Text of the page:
Ultimately, employment for veterans in civilian jobs outside the civil service will only begin to improve when employers recognize the implicit value of military experience and the skillsets that veterans can bring to the table. Private sector companies need to make a concerted effort to employ veterans by using other veterans in the hiring process and drawing upon the experiences and methods of the federal government. Both veterans and the private sector will ultimately benefit from increasing veteran employment and by ensuring that the unique skillsets and experiences veterans offer can be fully integrated and captured to support the private sector’s needs. The first step is to bring veterans onboard who can institutionalize the process and serve as a bridge between the private sector and the vast pool of qualified veterans transitioning to civilian employment.
Every once in a while, we run across a photo in The Times-Picayune archives that's so striking that it begs a simple question: "What in the name of Momus Alexander Morgus is going on in this New Orleans photograph?" When we do, we've decided, we're going to share it — and to attempt to answer that question.
MUSCAT (Reuters) - The United States should keep arming and aiding the Kurdish-led Syrian Democratic Forces (SDF) following the planned U.S. withdrawal from Syria, provided the group keeps up the pressure on Islamic State, a senior U.S. general told Reuters on Friday.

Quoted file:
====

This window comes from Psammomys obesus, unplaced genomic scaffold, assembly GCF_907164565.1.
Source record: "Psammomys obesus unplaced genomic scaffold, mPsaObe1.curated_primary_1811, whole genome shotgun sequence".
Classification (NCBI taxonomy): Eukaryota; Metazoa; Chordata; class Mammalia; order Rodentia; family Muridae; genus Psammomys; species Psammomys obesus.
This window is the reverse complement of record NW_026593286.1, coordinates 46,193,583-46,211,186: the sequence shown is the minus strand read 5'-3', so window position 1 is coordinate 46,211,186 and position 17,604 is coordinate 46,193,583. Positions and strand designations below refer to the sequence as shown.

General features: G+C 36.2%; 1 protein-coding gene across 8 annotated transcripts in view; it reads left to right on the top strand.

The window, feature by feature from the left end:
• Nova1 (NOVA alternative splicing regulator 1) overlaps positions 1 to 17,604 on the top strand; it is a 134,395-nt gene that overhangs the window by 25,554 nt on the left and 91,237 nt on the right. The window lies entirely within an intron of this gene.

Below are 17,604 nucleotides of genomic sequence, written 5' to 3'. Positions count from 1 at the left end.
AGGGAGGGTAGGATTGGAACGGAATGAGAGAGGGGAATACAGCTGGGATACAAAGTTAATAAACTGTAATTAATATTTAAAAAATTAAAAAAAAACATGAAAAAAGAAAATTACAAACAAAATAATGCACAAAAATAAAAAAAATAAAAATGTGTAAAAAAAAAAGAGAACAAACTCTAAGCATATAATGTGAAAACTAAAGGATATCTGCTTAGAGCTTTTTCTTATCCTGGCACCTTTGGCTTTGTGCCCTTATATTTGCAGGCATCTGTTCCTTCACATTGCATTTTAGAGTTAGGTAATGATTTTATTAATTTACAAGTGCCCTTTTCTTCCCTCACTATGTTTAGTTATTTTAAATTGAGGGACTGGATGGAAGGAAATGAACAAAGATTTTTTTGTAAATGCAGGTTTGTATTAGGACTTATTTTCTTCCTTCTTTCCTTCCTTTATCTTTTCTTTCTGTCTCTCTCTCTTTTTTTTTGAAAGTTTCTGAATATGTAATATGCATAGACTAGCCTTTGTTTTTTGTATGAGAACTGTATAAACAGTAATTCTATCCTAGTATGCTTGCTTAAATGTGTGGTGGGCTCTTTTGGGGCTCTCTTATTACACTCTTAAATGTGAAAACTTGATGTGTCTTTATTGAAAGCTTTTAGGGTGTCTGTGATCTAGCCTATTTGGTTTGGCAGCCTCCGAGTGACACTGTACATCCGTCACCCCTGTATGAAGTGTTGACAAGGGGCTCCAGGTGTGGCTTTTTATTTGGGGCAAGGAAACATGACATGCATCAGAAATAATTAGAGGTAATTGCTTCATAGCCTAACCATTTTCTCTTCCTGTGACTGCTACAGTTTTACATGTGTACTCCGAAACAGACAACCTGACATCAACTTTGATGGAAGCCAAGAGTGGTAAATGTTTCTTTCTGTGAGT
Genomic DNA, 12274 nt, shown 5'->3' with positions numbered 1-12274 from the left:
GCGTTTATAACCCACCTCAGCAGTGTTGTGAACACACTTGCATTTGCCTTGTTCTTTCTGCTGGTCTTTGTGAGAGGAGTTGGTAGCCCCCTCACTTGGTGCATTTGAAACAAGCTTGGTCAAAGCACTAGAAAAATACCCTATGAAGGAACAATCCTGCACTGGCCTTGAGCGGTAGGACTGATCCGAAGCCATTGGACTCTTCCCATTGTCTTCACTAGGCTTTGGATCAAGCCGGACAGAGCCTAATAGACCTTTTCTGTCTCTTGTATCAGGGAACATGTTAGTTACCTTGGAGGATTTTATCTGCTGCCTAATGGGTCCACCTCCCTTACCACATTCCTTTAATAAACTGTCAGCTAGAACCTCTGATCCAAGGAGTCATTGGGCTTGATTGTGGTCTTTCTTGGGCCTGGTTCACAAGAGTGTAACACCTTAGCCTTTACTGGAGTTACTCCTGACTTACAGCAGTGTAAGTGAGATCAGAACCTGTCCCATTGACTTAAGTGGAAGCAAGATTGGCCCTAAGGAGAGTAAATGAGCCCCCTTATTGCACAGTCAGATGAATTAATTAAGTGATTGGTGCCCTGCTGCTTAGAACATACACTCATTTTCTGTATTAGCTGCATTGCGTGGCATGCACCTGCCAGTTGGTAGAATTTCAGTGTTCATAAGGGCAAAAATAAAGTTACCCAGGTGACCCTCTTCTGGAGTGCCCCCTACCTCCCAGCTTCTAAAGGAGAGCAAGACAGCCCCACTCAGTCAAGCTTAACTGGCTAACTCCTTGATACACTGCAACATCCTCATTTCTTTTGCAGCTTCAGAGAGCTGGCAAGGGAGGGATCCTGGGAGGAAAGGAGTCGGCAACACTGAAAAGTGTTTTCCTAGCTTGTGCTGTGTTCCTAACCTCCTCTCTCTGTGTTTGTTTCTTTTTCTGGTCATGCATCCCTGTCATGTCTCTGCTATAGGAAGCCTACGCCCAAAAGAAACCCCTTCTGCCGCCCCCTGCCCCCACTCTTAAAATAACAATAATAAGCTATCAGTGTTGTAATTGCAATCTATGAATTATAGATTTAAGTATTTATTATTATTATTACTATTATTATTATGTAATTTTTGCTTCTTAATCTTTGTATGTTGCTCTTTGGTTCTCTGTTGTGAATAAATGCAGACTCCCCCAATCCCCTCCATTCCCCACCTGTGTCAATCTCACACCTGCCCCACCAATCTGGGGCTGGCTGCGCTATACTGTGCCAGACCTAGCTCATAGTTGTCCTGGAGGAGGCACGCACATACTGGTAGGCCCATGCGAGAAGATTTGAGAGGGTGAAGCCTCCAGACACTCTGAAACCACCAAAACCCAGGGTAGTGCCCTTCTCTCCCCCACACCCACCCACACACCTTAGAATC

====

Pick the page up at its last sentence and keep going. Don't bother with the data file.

Trump: $6.1 billion in DoD money going to border wall wasn’t for anything that seemed ‘too important to me’
President Donald Trump claims the $6.1 billion from the Defense Department's budget that he will now spend on his border wall was not going to be used for anything "important."
Trump announced on Friday that he was declaring a national emergency, allowing him to tap into military funding to help pay for barriers along the U.S.-Mexico border.
Long before Tony Stark took a load of shrapnel to the chest in a distant war zone, science fiction legend Robert Heinlein gave America the most visceral description of powered armor for the warfighter of the future. Forget the spines of extra-lethal weaponry, the heads-up display, and even the augmented strength of an Iron Man suit — the real genius, Heinlein wrote in Starship Troopers, "is that you don't have to control the suit; you just wear it, like your clothes, like skin."
"Any sort of ship you have to learn to pilot; it takes a long time, a new full set of reflexes, a different and artificial way of thinking," explains Johnny Rico. "Spaceships are for acrobats who are also mathematicians. But a suit, you just wear."
First introduced in 2013, U.S. Special Operations Command's Tactical Assault Light Operator Suit (TALOS) purported to offer this capability as America's first stab at militarized powered armor. And while SOCOM initially promised a veritable Iron Man-style tactical armor by 2018, a Navy spokesman told Task & Purpose the much-hyped exoskeleton will likely never get off the launch pad.
"The prototype itself is not currently suitable for operation in a close combat environment," SOCOM spokesman Navy Lt. Phillip Chitty told Task & Purpose, adding that JATF-TALOS has no plans for an external demonstration this year. "There is still no intent to field the TALOS Mk 5 combat suit prototype."
D-Day veteran James McCue died a hero. About 500 strangers made sure of it.
"It's beautiful," Army Sgt. Pete Rooney said of the crowd that gathered in the cold and stood on the snow Thursday during McCue's burial. "I wish it happened for every veteran's funeral."